Mar 6, 2021

From the Collection: A Cuneiform Tablet

At 4,000 years old, our cuneiform tablet is the collection’s oldest object. Now we know more about the messages it contains.

Front and back sides of the cuneiform tablet in the Letterform Archive collection

We like to change things up when setting tables for introductory visits, but most tours begin with an unassuming object that’s by far the Archive’s most ancient. Created in Mesopotamia around the second millennium BCE, our cuneiform tablet looks like a rough lump of hard clay, just big enough to rest in your palm. Closer inspection reveals a surface covered with sharp impressions — marks of what many consider the world’s first full writing system.

Cuneiform (the name comes from the Latin for “wedge-shaped“) was also one of the longest-lasting systems of writing, in use between around 3100 BCE and the first century CE. Adapted by speakers of at least ten languages, it mostly functioned as a logo-syllabic script, with hundreds of signs corresponding either to complete words or to distinct sounds made in speech. To write it, a scribe would press a wedge-shaped reed stylus into damp formed clay, leaving regular arrow- and wedge-shaped marks that take on coloring from light and shadows.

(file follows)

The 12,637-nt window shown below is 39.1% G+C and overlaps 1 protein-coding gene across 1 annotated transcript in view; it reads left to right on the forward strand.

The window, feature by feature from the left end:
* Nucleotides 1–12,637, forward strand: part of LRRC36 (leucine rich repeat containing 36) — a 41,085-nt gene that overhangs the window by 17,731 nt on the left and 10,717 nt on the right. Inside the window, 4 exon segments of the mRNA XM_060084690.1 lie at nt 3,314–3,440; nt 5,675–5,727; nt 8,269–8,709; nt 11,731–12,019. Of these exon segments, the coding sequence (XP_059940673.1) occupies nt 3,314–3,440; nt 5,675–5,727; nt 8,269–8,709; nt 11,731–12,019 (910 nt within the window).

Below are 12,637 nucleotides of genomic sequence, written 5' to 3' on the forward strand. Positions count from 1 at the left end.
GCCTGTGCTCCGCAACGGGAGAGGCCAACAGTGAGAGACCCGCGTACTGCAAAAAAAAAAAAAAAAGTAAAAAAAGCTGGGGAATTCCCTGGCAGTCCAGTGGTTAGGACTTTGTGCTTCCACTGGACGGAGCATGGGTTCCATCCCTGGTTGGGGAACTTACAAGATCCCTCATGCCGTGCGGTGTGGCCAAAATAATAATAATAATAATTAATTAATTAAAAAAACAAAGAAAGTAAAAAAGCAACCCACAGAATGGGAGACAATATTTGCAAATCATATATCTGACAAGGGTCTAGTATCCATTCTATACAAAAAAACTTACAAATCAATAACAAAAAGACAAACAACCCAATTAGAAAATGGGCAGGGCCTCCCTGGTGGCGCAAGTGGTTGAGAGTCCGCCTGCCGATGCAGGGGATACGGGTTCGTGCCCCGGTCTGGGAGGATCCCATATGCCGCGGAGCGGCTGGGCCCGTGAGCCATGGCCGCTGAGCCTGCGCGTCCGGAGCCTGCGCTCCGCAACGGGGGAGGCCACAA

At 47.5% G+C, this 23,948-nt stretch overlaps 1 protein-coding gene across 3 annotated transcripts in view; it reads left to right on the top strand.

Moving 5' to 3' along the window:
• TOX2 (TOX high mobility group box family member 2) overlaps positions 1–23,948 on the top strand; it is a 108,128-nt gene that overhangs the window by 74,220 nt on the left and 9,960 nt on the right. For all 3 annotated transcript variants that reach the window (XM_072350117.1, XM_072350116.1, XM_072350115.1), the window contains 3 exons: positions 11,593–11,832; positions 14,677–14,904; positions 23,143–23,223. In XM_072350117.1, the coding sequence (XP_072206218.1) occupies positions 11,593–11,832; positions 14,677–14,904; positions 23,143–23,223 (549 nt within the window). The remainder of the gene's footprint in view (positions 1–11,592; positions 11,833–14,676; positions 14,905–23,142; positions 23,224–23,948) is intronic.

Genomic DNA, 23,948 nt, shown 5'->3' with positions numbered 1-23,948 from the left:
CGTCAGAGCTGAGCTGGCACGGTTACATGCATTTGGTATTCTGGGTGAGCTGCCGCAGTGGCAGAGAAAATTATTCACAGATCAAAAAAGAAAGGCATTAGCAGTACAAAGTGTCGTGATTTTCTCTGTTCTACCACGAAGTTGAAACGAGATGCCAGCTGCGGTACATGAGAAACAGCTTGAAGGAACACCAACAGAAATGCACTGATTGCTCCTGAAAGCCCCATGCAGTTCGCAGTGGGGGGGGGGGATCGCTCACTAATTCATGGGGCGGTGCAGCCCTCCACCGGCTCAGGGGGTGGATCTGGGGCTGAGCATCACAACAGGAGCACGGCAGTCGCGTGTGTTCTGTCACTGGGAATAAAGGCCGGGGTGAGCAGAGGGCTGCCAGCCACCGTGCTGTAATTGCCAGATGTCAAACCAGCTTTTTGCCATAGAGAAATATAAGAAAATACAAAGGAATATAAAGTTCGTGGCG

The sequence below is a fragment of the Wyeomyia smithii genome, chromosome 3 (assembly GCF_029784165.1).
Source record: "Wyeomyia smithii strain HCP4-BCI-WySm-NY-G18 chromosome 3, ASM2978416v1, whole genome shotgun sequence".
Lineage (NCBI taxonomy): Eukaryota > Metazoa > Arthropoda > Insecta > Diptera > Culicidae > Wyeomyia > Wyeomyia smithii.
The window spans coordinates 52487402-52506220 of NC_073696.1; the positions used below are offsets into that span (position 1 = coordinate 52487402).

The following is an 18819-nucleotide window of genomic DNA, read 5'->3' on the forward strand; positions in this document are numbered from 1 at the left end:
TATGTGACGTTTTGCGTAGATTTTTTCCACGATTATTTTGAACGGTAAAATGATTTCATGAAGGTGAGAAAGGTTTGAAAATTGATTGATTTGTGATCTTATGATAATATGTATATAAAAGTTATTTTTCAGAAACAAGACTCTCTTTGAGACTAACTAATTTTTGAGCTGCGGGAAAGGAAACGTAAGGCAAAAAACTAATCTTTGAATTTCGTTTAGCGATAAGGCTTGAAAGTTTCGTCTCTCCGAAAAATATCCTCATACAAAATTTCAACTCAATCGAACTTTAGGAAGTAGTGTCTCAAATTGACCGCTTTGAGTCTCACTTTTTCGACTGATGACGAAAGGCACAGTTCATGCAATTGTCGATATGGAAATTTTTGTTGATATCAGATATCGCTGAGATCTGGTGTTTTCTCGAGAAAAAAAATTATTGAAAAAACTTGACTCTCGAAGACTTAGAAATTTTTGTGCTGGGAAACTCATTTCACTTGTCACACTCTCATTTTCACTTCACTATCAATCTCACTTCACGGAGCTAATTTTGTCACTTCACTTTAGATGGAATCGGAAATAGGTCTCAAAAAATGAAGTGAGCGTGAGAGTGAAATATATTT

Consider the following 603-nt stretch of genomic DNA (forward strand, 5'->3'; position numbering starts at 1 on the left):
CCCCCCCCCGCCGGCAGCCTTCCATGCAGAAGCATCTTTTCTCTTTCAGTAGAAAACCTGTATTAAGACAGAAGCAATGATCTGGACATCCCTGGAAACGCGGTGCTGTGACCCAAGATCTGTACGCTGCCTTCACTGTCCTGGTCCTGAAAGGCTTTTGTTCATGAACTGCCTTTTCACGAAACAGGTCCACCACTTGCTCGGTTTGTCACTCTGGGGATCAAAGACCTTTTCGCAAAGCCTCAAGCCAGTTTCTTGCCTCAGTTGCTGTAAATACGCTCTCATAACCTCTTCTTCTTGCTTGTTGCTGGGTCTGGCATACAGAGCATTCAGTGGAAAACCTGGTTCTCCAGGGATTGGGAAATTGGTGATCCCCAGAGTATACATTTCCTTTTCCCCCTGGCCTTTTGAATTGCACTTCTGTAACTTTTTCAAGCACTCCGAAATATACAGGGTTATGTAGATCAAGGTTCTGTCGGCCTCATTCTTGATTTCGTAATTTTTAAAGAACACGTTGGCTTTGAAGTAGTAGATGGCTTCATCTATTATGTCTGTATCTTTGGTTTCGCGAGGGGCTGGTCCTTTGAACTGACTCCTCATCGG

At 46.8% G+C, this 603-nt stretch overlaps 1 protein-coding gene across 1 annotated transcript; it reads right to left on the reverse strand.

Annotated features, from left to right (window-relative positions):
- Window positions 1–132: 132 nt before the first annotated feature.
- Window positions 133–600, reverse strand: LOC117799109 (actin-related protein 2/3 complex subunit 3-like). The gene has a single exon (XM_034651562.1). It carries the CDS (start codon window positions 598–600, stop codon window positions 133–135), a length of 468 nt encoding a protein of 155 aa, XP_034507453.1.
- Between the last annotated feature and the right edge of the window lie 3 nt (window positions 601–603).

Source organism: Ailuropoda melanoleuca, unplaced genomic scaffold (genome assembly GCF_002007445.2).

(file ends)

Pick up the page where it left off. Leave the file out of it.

On the right in this detail of an eighth century BCE wall painting at Til Barsip, a scribe writes cuneiform on a clay tablet. The scribe on the left is writing on papyrus, possibly in Aramaic. Copy by Lucien Cavro. Image: Michele Cammarosano, “The Cuneiform Stylus,” Mesopotamia XLIX (2014): 57.
Back in 2019, the team at DesignStudio San Francisco was among many Archive guests who held our tablet in their hands. We’re looking forward to welcoming visitors on site again. Until then, you can see the tablet in the Online Archive.

The remarkable differences from scripts and materials we usually encounter makes our tablet a good point of entry to a collection focused on looking at letters. There’s also another reason we like to start with this object. In a collection with so much ephemera — material like type specimens, design sketches, and drink labels that might once have been overlooked or even tossed away — it seems fitting that this fascinating and precious-seeming object was probably a record of some pretty mundane everyday business. We’ve known this much from a scant description acquired with the tablet, but we’ve never been sure what exactly its writing says.